The onset of the summer storm season has been delivering welcome falls to growers in parts of the northern region.
For some of us, it has also been a stark reminder of the climatic uncertainties we face in agriculture and the value of having a risk management strategy in place.
My local community of Chinchilla was hit particularly hard in early November storms, copping severe hail damage which resulted in partial or, in some cases, total crop wipe out. One assessor anecdotally mentioned having over 40 crop insurance claims to assess.
While we can’t control weather events, we can control our approach to managing risk – some would say that profit made is the reward for managing risk well.
Identifying which risks pose the greatest threat to a business’ bottom line can be helped by undertaking a sensitivity analysis – put simply, a summary of what effect individual risks could have on net profit.
Most farmers know only too well that the effect can be substantial. A sensitivity analysis conducted as part of a farm business case study for the Grains Research and Development Corporation (GRDC) publication Farming The Business, showed that profit can be impacted enormously by a 5% shift in factors like exchange rate, commodity prices and yield.
What makes this even more significant is that commodity prices and yields generally vary far more than 5% between seasons, while costs generally vary by the inflation rate of about 2.5%.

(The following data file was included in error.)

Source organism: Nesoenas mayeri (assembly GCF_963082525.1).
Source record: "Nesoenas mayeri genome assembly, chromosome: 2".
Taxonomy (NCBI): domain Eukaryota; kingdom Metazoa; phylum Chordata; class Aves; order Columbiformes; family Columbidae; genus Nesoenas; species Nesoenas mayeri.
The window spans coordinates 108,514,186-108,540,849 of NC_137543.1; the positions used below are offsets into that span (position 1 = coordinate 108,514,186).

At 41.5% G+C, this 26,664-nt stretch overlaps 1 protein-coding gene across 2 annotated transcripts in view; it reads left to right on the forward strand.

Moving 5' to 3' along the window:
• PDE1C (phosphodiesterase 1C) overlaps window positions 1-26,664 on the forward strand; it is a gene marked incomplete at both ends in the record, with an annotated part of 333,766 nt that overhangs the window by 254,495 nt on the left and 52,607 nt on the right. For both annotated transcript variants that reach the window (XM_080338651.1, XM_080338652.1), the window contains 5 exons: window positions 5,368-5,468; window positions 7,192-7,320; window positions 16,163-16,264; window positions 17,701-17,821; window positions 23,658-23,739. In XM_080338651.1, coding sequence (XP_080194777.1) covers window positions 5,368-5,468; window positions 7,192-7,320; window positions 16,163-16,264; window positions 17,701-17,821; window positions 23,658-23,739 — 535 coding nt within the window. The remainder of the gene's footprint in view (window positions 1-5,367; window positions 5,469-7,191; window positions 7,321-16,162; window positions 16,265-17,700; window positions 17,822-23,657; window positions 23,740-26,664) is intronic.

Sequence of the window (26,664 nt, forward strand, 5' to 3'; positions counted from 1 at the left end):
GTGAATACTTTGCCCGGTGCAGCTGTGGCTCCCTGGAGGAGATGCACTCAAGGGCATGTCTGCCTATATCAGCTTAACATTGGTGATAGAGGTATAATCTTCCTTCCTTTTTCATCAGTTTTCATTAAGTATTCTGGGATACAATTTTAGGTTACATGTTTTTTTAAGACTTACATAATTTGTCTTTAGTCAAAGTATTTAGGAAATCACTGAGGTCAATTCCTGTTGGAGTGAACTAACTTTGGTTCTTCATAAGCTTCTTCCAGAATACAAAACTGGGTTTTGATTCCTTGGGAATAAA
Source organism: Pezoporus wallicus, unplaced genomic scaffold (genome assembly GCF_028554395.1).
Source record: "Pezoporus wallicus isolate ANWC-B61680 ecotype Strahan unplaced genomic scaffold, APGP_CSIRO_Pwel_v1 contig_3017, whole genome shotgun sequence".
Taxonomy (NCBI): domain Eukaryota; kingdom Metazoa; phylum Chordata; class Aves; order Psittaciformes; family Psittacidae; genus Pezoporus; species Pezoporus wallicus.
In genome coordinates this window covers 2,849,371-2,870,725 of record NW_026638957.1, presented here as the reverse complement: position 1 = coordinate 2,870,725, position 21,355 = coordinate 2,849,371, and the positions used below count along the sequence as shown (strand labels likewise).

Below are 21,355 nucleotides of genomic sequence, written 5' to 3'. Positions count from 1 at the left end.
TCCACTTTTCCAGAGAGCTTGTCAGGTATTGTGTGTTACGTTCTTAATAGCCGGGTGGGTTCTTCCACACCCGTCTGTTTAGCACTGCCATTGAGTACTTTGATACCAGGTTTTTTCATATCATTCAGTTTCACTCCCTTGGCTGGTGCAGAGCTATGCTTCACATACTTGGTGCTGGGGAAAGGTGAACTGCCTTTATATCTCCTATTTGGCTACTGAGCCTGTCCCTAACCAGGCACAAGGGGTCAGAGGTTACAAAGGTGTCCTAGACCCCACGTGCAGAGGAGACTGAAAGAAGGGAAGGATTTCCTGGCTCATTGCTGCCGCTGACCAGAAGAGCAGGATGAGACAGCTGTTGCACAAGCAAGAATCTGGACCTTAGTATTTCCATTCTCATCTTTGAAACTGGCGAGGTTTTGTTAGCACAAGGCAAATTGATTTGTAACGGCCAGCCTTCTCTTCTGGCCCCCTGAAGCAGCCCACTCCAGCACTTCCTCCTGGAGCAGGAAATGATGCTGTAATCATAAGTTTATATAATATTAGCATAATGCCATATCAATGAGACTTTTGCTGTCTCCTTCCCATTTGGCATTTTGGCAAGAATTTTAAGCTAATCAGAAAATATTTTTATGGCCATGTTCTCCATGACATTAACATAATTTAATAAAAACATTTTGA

Of course not all risks are easily measured - take for example hail storms – but prior knowledge and experience coupled with scientific modelling can sometimes give an indication to the probability of the risk occurring.
A risk management strategy can then be devised following some simple steps - list the business risks, analyse the likelihood of the risk occurring against the size of the potential financial impact, prioritise the risks and focus on strategies to manage the major ones.
In our case, the risk management strategy incorporated crop insurance. We recognized that with winter harvest coinciding with the onset of the storm season, it was important to cover our potential liability if one of those storms inflicted crop damage.
While we certainly can’t control Mother Nature, we can put some strategies in place to protect our crops and profitability. More often than not, this will consist of implementing agronomic best practice, keeping abreast of the latest research information and having a good, commonsense risk management strategy in place.
If we manage all those factors well, profitability should take care of itself.
For more information on managing risk, see Mike Krause’s recent presentation on Farm business Management Tools at the GRDC Farm Business Updates.
Download a copy of GRDC’s Farming The Business manual.
Arthur Gearon, GRDC northern panellist, Chinchilla
0427 016 658
Ellen McNamara, Cox Inall Communications
0429 897 129